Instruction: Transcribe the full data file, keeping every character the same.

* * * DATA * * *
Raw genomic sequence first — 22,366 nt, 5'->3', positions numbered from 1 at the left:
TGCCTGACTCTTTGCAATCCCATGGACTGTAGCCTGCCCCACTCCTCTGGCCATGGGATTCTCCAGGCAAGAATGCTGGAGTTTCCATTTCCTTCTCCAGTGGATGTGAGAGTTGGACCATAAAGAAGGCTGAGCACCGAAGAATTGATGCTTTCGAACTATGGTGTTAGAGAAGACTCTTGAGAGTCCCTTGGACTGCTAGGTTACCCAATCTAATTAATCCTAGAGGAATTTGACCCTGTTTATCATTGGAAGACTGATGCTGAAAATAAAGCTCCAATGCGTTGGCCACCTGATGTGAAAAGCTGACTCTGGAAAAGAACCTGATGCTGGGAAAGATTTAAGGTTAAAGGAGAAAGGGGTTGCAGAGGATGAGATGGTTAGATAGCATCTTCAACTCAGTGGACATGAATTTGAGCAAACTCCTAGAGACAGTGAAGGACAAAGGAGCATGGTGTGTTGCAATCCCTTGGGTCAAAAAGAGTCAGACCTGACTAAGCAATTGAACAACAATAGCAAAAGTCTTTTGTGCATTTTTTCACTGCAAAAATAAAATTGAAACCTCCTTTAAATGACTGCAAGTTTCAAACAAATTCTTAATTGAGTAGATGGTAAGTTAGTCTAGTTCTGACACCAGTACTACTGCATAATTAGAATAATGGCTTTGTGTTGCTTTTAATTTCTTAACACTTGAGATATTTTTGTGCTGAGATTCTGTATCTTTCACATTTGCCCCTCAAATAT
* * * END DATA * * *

Raw genomic sequence first — 22,366 nt, 5'->3', positions numbered from 1 at the left:
TGCCTGACTCTTTGCAATCCCATGGACTGTAGCCTGCCCCACTCCTCTGGCCATGGGATTCTCCAGGCAAGAATGCTGGAGTTTCCATTTCCTTCTCCAGTGGATGTGAGAGTTGGACCATAAAGAAGGCTGAGCACCGAAGAATTGATGCTTTCGAACTATGGTGTTAGAGAAGACTCTTGAGAGTCCCTTGGACTGCTAGGTTACCCAATCTAATTAATCCTAGAGGAATTTGACCCTGTTTATCATTGGAAGACTGATGCTGAAAATAAAGCTCCAATGCGTTGGCCACCTGATGTGAAAAGCTGACTCTGGAAAAGAACCTGATGCTGGGAAAGATTTAAGGTTAAAGGAGAAAGGGGTTGCAGAGGATGAGATGGTTAGATAGCATCTTCAACTCAGTGGACATGAATTTGAGCAAACTCCTAGAGACAGTGAAGGACAAAGGAGCATGGTGTGTTGCAATCCCTTGGGTCAAAAAGAGTCAGACCTGACTAAGCAATTGAACAACAATAGCAAAAGTCTTTTGTGCATTTTTTCACTGCAAAAATAAAATTGAAACCTCCTTTAAATGACTGCAAGTTTCAAACAAATTCTTAATTGAGTAGATGGTAAGTTAGTCTAGTTCTGACACCAGTACTACTGCATAATTAGAATAATGGCTTTGTGTTGCTTTTAATTTCTTAACACTTGAGATATTTTTGTGCTGAGATTCTGTATCTTTCACATTTGCCCCTCAAATAT